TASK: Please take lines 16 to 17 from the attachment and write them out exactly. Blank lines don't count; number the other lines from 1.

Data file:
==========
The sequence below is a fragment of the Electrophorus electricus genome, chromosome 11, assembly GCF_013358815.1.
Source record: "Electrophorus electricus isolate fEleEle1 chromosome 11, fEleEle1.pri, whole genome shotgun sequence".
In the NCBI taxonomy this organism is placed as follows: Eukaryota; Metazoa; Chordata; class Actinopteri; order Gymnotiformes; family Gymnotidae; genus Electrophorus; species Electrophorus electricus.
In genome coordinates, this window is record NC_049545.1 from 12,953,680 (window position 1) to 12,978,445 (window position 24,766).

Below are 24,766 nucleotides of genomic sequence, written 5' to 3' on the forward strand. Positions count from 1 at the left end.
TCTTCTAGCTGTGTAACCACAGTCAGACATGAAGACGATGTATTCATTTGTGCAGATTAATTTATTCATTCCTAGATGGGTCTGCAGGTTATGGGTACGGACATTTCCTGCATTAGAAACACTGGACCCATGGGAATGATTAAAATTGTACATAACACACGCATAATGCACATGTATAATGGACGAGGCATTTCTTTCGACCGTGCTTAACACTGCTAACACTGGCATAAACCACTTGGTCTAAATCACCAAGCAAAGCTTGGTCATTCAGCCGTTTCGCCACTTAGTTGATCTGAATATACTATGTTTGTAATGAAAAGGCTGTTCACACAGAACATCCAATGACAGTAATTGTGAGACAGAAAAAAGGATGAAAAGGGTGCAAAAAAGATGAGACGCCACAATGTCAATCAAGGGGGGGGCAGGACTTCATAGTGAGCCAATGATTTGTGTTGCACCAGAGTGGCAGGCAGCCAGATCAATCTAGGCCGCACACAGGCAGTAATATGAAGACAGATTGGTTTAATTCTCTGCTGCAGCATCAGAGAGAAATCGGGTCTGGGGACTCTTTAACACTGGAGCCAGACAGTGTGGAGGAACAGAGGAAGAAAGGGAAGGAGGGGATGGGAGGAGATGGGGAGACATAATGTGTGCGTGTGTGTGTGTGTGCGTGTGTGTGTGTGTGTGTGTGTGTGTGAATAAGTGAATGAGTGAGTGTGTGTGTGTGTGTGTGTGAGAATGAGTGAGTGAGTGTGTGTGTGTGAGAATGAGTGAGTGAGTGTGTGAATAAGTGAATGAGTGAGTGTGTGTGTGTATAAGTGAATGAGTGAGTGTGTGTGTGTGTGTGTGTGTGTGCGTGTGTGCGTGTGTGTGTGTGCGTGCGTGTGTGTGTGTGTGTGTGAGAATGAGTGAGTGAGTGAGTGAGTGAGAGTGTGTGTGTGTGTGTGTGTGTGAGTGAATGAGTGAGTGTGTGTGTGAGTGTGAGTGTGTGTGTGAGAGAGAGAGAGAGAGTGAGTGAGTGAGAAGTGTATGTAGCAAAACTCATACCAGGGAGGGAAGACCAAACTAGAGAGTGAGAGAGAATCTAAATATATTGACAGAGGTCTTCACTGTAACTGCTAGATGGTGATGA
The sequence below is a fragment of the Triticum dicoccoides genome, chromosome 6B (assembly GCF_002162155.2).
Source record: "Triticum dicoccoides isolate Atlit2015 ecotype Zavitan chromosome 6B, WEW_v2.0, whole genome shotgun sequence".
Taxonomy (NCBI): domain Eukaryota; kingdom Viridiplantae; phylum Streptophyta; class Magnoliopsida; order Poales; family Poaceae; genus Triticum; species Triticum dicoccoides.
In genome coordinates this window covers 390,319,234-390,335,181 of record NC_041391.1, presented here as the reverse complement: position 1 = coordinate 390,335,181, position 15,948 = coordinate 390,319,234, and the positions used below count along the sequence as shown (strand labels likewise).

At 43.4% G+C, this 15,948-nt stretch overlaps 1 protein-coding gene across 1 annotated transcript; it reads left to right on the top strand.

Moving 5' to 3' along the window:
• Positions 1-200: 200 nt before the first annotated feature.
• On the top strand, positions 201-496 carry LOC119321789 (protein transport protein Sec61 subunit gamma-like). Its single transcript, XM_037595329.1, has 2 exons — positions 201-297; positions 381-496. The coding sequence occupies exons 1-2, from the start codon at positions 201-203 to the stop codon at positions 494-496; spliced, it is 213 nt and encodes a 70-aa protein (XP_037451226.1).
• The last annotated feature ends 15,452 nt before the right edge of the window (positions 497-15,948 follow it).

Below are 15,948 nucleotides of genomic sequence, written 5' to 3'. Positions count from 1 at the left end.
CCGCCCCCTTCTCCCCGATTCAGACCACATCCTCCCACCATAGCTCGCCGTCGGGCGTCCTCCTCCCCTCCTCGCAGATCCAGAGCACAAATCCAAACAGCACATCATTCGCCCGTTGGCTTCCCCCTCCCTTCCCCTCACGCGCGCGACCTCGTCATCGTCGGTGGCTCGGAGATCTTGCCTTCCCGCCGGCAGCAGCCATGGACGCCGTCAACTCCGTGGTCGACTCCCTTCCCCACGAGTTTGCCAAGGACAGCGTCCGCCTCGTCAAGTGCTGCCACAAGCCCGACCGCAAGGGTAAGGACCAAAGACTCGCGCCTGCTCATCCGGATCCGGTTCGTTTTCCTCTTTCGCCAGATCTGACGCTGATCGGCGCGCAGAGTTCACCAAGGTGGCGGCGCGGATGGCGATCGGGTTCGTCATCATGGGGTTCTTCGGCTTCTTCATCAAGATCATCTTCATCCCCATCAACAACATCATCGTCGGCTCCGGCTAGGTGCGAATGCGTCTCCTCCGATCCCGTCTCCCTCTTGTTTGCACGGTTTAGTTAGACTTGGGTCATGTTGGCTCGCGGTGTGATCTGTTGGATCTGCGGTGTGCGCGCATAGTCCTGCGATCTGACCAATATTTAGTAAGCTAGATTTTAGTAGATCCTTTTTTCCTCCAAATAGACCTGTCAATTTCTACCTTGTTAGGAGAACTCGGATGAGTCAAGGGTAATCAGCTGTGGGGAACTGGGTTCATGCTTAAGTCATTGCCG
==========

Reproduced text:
Below are 15,948 nucleotides of genomic sequence, written 5' to 3'. Positions count from 1 at the left end.
CCGCCCCCTTCTCCCCGATTCAGACCACATCCTCCCACCATAGCTCGCCGTCGGGCGTCCTCCTCCCCTCCTCGCAGATCCAGAGCACAAATCCAAACAGCACATCATTCGCCCGTTGGCTTCCCCCTCCCTTCCCCTCACGCGCGCGACCTCGTCATCGTCGGTGGCTCGGAGATCTTGCCTTCCCGCCGGCAGCAGCCATGGACGCCGTCAACTCCGTGGTCGACTCCCTTCCCCACGAGTTTGCCAAGGACAGCGTCCGCCTCGTCAAGTGCTGCCACAAGCCCGACCGCAAGGGTAAGGACCAAAGACTCGCGCCTGCTCATCCGGATCCGGTTCGTTTTCCTCTTTCGCCAGATCTGACGCTGATCGGCGCGCAGAGTTCACCAAGGTGGCGGCGCGGATGGCGATCGGGTTCGTCATCATGGGGTTCTTCGGCTTCTTCATCAAGATCATCTTCATCCCCATCAACAACATCATCGTCGGCTCCGGCTAGGTGCGAATGCGTCTCCTCCGATCCCGTCTCCCTCTTGTTTGCACGGTTTAGTTAGACTTGGGTCATGTTGGCTCGCGGTGTGATCTGTTGGATCTGCGGTGTGCGCGCATAGTCCTGCGATCTGACCAATATTTAGTAAGCTAGATTTTAGTAGATCCTTTTTTCCTCCAAATAGACCTGTCAATTTCTACCTTGTTAGGAGAACTCGGATGAGTCAAGGGTAATCAGCTGTGGGGAACTGGGTTCATGCTTAAGTCATTGCCG